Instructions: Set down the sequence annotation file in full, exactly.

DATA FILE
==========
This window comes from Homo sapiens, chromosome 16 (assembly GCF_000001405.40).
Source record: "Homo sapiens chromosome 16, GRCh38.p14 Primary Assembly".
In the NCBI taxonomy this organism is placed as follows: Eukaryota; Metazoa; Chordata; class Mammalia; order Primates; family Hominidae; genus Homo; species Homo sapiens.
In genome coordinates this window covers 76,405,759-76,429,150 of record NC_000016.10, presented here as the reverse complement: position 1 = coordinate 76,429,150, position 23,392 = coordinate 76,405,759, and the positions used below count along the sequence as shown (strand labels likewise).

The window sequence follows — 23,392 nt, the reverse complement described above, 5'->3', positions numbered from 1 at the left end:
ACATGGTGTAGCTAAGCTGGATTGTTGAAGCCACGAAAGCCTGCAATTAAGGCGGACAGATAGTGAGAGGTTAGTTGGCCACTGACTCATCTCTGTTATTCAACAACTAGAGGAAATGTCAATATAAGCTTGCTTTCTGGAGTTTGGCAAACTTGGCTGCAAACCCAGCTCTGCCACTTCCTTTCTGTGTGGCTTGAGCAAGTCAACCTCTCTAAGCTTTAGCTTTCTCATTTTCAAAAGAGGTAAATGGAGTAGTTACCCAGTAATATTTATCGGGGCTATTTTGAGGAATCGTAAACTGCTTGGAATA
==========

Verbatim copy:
This window comes from Homo sapiens, chromosome 16 (assembly GCF_000001405.40).
Source record: "Homo sapiens chromosome 16, GRCh38.p14 Primary Assembly".
In the NCBI taxonomy this organism is placed as follows: Eukaryota; Metazoa; Chordata; class Mammalia; order Primates; family Hominidae; genus Homo; species Homo sapiens.
In genome coordinates this window covers 76,405,759-76,429,150 of record NC_000016.10, presented here as the reverse complement: position 1 = coordinate 76,429,150, position 23,392 = coordinate 76,405,759, and the positions used below count along the sequence as shown (strand labels likewise).

The window sequence follows — 23,392 nt, the reverse complement described above, 5'->3', positions numbered from 1 at the left end:
ACATGGTGTAGCTAAGCTGGATTGTTGAAGCCACGAAAGCCTGCAATTAAGGCGGACAGATAGTGAGAGGTTAGTTGGCCACTGACTCATCTCTGTTATTCAACAACTAGAGGAAATGTCAATATAAGCTTGCTTTCTGGAGTTTGGCAAACTTGGCTGCAAACCCAGCTCTGCCACTTCCTTTCTGTGTGGCTTGAGCAAGTCAACCTCTCTAAGCTTTAGCTTTCTCATTTTCAAAAGAGGTAAATGGAGTAGTTACCCAGTAATATTTATCGGGGCTATTTTGAGGAATCGTAAACTGCTTGGAATA